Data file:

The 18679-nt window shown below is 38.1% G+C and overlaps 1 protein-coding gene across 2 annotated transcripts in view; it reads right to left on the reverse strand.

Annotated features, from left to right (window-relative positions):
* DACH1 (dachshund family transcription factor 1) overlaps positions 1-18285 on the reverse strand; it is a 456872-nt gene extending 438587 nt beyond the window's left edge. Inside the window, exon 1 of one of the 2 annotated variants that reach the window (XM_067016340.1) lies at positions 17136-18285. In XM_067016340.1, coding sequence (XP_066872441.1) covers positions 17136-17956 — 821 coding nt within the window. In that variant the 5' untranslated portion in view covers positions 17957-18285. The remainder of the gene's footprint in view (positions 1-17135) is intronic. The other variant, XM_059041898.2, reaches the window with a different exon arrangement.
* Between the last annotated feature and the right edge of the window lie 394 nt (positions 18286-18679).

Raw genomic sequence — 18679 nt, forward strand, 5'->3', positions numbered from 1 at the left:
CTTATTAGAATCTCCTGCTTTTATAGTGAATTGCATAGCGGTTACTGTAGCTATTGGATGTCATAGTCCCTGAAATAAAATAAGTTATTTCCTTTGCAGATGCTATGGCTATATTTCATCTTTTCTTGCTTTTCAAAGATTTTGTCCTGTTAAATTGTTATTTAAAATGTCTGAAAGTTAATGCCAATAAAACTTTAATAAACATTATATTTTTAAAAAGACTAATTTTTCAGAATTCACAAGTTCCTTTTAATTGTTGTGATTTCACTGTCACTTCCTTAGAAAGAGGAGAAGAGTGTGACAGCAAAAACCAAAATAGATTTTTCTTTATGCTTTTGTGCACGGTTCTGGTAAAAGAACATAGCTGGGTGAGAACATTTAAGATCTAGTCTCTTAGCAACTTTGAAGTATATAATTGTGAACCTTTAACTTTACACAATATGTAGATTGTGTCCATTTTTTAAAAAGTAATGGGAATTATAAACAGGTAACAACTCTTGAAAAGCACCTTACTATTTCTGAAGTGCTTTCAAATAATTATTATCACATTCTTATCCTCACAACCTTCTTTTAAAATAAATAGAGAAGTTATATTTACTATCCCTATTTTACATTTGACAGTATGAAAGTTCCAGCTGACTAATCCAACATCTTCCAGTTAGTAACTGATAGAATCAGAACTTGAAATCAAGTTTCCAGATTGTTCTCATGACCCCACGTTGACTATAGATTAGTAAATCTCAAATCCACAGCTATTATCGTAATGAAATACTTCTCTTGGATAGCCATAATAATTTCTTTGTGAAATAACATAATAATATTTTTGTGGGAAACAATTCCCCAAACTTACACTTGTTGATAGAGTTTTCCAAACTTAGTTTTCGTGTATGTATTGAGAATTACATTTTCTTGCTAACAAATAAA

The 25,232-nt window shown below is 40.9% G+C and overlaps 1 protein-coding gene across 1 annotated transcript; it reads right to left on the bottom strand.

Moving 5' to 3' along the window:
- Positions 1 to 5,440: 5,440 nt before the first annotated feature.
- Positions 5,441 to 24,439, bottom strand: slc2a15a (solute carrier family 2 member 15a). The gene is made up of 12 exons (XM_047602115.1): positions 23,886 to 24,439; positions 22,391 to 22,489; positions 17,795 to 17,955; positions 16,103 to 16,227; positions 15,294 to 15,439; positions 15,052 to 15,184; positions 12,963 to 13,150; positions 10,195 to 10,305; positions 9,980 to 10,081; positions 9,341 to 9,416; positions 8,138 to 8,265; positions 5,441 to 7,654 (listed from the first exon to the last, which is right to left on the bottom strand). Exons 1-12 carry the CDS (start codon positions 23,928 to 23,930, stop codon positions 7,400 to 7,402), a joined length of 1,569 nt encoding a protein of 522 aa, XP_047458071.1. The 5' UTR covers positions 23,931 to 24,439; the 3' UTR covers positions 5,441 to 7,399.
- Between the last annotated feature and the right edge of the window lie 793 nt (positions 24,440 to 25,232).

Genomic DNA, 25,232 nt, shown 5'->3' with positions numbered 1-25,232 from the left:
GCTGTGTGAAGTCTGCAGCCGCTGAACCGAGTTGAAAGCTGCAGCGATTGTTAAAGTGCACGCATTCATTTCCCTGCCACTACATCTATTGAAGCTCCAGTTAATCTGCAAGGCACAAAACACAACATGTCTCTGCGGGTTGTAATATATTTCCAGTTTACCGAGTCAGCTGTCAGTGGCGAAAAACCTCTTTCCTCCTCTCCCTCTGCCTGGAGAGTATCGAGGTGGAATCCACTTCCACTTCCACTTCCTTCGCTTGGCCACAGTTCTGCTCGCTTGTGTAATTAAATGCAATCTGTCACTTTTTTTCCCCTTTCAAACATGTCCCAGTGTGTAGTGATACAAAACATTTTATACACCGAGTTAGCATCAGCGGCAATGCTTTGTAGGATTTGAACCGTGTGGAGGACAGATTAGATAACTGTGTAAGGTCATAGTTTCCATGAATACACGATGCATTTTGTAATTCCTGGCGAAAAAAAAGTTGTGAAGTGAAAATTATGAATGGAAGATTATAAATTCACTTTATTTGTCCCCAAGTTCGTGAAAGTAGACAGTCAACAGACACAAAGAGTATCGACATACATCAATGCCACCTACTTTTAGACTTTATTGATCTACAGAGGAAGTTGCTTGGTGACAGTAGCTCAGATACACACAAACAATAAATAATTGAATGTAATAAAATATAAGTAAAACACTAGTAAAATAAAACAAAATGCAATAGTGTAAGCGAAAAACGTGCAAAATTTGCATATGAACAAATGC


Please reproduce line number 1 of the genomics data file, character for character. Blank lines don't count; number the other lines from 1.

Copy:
The 18679-nt window shown below is 38.1% G+C and overlaps 1 protein-coding gene across 2 annotated transcripts in view; it reads right to left on the reverse strand.